Muttiah Muralitharan picked up 11 wickets in Trent Bridge with eight of those wickets coming in the second innings as Sri Lanka squared the three Test series winning the last game.

Mahela Jayawardene with his Man of the Match award after the Lord’s Test.

 by Rex Clementine

When one reminisces Sri Lanka’s cricket tours to England, the 1998 tour stands out. On that occasion, the tourists recorded their maiden Test win after winning the Emirates tri-nation tournament that involved the hosts and South Africa. But equally productive was the tour of 2006. On that occasion, the Sri Lankans squared the three match Test series before thrashing England 5-0 in the ODIs that followed.

There wasn’t much optimism when the Sri Lankans landed in London in May 2006 as they were taking on an England side that had regained the Ashes the previous summer after many years in the doldrums.

The British tabloids lay into England
The Sri Lankans played four warm-up games before taking on England and despite a six wicket win over Derbyshire, they had struggled to cope with conditions. They were bowled out for 179 chasing 196 in a 50 over match against Sir Paul Getty’s XI while England ‘A’ beat them by ten wickets in a three day game. Another three day game against British Universities ended in a draw.

Few expected the Sri Lankans to match a strong England outfit and true to predictions the hosts piled up a mammoth 551 for six declared in the first Test at Lord’s and in reply Sri Lanka were bowled out for 192 to concede a 359 run lead with two full days and two sessions left in the game.

Only one result looked possible at that stage and the Sri Lankans attracted heavy criticism. Former great Geoff Boycott questioned the sense in giving Sri Lanka three Tests while other television pundits called the tourists a team of ‘schoolboys’.

But what happened after lunch on day three was quite remarkable as the Sri Lankans put up one of the finest rearguard actions seen in the history of the game.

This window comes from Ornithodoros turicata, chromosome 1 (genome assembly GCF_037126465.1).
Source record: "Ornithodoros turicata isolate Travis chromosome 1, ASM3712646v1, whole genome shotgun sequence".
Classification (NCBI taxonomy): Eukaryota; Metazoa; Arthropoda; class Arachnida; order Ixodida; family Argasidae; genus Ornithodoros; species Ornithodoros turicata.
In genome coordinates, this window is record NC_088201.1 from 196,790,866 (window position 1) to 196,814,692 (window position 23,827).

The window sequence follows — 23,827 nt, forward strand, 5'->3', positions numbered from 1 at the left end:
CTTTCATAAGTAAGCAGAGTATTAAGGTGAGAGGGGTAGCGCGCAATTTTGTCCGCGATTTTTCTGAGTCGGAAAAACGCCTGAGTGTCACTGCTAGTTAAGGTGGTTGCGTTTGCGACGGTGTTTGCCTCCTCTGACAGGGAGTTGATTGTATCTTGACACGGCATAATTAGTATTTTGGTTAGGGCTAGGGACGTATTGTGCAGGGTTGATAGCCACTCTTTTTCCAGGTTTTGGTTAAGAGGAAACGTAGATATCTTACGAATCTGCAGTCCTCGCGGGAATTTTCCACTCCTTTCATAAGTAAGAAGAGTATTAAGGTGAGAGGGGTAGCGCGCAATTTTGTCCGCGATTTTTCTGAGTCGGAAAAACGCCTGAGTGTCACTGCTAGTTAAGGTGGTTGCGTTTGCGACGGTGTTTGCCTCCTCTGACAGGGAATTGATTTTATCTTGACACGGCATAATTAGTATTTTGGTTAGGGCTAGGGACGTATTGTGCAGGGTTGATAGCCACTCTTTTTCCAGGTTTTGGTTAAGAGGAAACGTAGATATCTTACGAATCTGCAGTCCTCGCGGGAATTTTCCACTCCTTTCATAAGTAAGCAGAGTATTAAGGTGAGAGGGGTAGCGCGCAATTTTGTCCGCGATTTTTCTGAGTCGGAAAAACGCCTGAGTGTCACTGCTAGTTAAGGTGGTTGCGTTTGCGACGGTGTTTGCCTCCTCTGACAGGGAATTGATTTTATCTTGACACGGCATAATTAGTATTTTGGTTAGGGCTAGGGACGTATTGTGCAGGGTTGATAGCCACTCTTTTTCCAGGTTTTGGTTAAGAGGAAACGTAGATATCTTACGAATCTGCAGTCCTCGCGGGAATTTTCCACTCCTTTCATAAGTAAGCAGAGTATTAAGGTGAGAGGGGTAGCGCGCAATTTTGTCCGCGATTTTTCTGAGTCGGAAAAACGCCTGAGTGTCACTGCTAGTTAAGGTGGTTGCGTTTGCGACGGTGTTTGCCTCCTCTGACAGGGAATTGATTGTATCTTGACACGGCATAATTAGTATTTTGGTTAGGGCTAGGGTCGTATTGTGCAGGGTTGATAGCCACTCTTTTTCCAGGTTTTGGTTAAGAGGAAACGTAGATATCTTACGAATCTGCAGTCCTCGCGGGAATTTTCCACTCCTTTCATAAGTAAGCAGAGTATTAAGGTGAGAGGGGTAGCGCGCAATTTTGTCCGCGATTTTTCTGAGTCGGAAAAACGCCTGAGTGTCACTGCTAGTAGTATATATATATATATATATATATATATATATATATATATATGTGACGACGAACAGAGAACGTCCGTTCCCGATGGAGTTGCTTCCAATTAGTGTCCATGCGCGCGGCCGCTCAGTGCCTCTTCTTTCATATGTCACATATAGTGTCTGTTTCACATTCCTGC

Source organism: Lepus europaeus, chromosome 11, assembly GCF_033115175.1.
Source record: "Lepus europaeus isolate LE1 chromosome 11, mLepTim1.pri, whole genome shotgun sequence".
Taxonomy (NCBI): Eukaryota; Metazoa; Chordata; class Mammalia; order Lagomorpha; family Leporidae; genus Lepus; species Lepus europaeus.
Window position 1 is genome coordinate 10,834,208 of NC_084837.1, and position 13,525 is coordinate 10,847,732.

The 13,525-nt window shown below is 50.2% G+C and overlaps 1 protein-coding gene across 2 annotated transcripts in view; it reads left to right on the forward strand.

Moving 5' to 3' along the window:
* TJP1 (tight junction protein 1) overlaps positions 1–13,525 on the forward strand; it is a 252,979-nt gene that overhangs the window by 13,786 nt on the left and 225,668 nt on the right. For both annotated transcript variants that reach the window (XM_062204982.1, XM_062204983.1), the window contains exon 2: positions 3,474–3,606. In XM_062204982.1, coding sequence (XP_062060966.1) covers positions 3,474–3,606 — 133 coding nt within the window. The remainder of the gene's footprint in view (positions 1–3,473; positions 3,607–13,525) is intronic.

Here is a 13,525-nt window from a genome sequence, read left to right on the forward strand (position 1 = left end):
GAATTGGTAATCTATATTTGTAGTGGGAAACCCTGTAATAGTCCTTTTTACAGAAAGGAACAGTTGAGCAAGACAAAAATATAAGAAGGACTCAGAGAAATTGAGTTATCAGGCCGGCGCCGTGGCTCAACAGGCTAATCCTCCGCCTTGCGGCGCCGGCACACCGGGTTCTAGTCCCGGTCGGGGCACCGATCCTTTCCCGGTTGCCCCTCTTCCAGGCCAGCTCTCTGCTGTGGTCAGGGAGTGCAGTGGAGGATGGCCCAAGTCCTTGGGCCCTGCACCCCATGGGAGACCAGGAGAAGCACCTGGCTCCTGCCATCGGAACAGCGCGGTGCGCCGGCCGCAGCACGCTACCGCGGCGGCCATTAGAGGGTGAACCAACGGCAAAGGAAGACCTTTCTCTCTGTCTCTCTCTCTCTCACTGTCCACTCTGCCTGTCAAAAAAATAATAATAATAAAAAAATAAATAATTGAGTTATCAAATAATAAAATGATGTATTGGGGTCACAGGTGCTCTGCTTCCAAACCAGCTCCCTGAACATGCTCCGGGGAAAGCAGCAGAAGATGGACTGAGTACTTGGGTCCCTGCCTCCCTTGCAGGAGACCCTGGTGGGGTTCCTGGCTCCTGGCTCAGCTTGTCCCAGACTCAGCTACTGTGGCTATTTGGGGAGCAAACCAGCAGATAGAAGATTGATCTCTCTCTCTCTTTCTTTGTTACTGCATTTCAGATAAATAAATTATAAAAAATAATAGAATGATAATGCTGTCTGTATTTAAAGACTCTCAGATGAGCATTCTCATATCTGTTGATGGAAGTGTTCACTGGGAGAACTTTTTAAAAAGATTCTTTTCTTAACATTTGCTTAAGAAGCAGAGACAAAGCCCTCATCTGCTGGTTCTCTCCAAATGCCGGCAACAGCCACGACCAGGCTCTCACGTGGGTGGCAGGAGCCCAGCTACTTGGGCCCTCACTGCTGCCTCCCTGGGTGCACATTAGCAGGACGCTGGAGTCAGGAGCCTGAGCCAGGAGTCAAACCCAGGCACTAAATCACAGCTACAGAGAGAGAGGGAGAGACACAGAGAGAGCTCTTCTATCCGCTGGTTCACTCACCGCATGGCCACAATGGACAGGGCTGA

Mahela Jayawardene, the captain led from the front. His second innings knock was pure class and embarrassed the likes of Boycott. Precise footwork, sound technique in playing fast bowling and the ability to pounce on the loose balls won the Sri Lankan captain many accolades as he recorded his second century at the Home of Cricket.

But all the good work was spoilt just after Sri Lanka avoided the follow on. With 30 minutes to go for stumps on the penultimate day, Jayawardene was caught down the leg-side off the bowling of Andrew Flintoff. With one full day left and Sri Lanka’s premier batsman gone, the hosts were smelling victory as Sri Lanka ended the day on 381 for six. They only had a lead of 22 with four wickets left and still the mood was that this could be all over in the first session on day five.

It helped that Sri Lanka were playing seven specialists batsmen and others like Farveez Maharoof, Chaminda Vaas and Nuwan Kulasekara could bat. And bat they did for one full day at the game’s greatest theater.

Maharoof, Tillekeratne Dilshan, Vaas and Kulasekara all posted half-centuries to take Sri Lanka out of danger.

Dilshan and Maharoof players known for their attacking instincts came up with disciplined knocks to help Sri Lanka get out of jail. But the best effort on the last day was from pace spearhead Chaminda Vaas, who remained unbeaten on 50 when the stumps were drawn. His unfinished vigil lasted for four hours and 15 minutes.

The ninth wicket partnership between Vaas and Kulasekara was worth 105 runs, a Sri Lankan record at that time against any country. While Vaas was solid in defense Kulasekara attacked the loose balls and ended with 64 with seven fours and two sixes, both slog sweeps over mid-wicket off Monty Panesar.